Adult social care workers across South Yorkshire to get early pay rise
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The National Living Wage (NLW), which will see wages rise across the country on April 1, 2022, from £8.91 to £9.50 per hour.
In South Yorkshire, adult social care workers will be paid the higher wage this winter.
South Yorkshire and Bassetlaw Integrated Care System, councils, CCGs and NHS providers agreed to the pay increase to help retain adult social care staff during the winter.
The salary increase is being funded through South Yorkshire and Bassetlaw Integrated Care System’s (SYB ICS) annual expenditure, with £8.9 million put aside for the increase.
The current living wage is £8.91 and the rise to £9.50 represents a 6.6 per cent increase in salary.
Pearse Butler, independent chair of South Yorkshire and Bassetlaw ICS, said: “We’re really delighted to be able to fast-track the salary increase for our adult social care workforce.
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“They have given so much already in protecting our most vulnerable and frail communities across South Yorkshire, both before and during the height of the Covid-19 pandemic.
“This is the first time in several decades that I can recall the NHS being able to invest in social care salaries equating to 17 weeks of higher pay which is the right thing to do at a time when the cost of living has risen sharply.
“This much-deserved salary increase will help to retain staff within South Yorkshire’s health and care system, whilst also incentivising others to consider a move into the social care workforce, which as we know, is a highly demanding but thoroughly rewarding career that makes a huge difference people across Barnsley, Doncaster, Rotherham and Sheffield.”
Phil Holmes, director of adults, health and wellbeing at Doncaster Council, said: “South Yorkshire’s care workers support adults of all ages to live their lives. Their dedication to keeping people safe and well also helps relieve pressure on the NHS.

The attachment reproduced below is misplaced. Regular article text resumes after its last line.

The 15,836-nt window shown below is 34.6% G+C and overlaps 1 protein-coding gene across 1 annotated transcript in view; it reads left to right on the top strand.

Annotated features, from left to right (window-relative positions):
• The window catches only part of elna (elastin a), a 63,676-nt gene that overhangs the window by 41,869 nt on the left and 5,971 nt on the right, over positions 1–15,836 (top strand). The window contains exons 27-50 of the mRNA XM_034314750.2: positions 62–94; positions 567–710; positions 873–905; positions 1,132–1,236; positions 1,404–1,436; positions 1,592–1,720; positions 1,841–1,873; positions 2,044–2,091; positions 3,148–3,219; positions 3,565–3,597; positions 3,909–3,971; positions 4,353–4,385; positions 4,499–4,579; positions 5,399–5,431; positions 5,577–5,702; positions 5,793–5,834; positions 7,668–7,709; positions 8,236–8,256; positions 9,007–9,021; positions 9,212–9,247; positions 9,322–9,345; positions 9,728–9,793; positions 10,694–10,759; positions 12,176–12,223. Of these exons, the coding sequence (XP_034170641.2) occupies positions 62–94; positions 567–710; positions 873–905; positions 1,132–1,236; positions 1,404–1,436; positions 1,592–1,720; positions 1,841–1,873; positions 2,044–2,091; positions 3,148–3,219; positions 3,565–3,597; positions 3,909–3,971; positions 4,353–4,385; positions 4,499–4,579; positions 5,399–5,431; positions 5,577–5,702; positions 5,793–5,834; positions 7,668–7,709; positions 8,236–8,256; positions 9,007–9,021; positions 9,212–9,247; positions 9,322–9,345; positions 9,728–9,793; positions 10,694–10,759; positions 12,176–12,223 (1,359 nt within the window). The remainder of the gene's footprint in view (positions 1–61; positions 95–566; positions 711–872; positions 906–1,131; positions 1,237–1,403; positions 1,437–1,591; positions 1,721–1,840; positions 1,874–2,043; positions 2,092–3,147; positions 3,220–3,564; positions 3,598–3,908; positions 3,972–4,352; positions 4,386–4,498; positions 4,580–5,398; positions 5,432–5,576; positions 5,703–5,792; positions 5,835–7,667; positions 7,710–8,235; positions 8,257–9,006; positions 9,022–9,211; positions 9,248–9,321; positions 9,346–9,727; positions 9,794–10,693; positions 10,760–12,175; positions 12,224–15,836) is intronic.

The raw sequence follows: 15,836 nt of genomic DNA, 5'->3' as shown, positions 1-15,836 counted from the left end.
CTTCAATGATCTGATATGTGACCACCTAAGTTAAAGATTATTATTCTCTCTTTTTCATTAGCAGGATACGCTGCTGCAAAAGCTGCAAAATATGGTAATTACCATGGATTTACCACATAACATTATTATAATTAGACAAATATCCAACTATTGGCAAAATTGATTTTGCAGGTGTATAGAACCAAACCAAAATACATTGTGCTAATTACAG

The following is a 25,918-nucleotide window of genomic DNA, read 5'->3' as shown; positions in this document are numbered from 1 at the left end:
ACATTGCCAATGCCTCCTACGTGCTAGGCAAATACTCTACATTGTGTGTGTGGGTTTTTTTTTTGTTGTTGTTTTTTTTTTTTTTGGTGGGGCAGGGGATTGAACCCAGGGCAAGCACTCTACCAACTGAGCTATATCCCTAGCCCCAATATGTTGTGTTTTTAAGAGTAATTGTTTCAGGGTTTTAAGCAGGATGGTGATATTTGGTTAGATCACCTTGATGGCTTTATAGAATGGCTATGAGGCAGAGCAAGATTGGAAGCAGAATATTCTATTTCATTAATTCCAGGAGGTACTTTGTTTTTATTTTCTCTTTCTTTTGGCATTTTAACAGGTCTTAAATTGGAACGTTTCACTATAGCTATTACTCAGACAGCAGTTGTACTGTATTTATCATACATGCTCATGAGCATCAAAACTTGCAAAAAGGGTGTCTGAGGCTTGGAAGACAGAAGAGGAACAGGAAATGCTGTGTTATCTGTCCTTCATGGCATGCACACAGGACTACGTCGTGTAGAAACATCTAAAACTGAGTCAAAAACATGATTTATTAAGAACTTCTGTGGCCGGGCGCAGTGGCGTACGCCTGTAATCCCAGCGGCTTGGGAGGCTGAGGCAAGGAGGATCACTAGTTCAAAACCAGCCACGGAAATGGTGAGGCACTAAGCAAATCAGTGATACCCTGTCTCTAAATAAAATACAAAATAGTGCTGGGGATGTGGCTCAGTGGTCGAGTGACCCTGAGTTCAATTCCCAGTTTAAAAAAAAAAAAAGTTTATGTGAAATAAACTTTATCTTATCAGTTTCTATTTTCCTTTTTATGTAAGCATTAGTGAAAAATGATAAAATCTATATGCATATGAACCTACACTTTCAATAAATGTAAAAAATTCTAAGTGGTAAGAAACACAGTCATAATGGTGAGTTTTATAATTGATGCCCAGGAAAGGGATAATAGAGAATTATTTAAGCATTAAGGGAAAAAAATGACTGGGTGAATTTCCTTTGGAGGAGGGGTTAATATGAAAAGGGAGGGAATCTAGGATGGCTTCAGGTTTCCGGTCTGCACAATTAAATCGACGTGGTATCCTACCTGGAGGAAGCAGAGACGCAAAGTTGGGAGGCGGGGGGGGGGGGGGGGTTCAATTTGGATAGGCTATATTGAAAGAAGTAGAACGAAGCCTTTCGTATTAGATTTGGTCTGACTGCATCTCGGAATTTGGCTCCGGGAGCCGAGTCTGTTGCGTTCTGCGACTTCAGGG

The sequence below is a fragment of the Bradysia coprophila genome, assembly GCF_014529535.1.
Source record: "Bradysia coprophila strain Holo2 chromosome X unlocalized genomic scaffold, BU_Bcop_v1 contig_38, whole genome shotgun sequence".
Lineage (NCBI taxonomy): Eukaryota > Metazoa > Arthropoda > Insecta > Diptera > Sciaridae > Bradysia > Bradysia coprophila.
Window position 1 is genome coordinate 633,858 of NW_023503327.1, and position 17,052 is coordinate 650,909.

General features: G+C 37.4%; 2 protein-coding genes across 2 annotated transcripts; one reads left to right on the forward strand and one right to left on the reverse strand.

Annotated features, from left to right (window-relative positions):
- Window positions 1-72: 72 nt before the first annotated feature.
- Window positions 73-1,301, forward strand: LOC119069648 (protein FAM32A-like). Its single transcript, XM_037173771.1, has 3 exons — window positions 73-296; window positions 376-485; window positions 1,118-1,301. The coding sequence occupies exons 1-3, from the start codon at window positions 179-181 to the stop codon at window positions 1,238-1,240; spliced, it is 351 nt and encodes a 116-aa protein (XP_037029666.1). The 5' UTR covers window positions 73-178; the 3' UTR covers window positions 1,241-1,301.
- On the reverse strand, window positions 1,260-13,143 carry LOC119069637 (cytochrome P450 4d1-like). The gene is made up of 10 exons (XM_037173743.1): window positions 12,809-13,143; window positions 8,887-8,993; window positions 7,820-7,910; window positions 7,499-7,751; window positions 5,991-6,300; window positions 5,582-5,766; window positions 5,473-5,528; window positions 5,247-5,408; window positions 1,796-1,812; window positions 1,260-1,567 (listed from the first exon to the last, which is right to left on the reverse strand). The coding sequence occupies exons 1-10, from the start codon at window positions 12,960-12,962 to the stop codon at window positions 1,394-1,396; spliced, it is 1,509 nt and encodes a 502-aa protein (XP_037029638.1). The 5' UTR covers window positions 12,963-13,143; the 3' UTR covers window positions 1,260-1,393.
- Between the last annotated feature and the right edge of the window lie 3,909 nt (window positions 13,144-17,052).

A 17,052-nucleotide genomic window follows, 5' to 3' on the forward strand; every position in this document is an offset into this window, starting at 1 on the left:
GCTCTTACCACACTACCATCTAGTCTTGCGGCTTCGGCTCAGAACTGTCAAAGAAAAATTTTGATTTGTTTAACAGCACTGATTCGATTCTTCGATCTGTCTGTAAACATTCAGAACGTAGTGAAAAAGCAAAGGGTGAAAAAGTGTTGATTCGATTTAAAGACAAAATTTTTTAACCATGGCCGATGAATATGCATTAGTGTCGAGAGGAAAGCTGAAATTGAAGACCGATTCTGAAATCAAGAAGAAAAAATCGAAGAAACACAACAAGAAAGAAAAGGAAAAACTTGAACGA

“It’s fantastic that NHS funding is being used by South Yorkshire’s Integrated Care System to recognise this huge contribution and to reward social care staff this winter”.
Councillor Sir Stephen Houghton CBE, leader of Barnsley Council, said: “We welcome the additional funding to support work across health and social care. It remains a challenging time, and we will be doing more to build capacity across health and social care, but we hope in the short term, the offer to increase pay to meet the national living wage will support the sector to retain and recruit staff.”
“We are pleased that we were able to work with the sector to deliver £1 above the national living wage for carers in Barnsley in 2019; we remain committed to improving pay, terms and conditions and will continue with our commitment through this funding.
“Roles across health and social care are invaluable for our communities, and they deliver an essential service within our borough. The pandemic has been a difficult time for the sector, but we must look forward and support the sector to provide the best care and support for Barnsley residents, helping them to get the support and care they need when they need it, so they are able to live well.”
The national living wage is the statutory minimum wage for workers over the age of 23.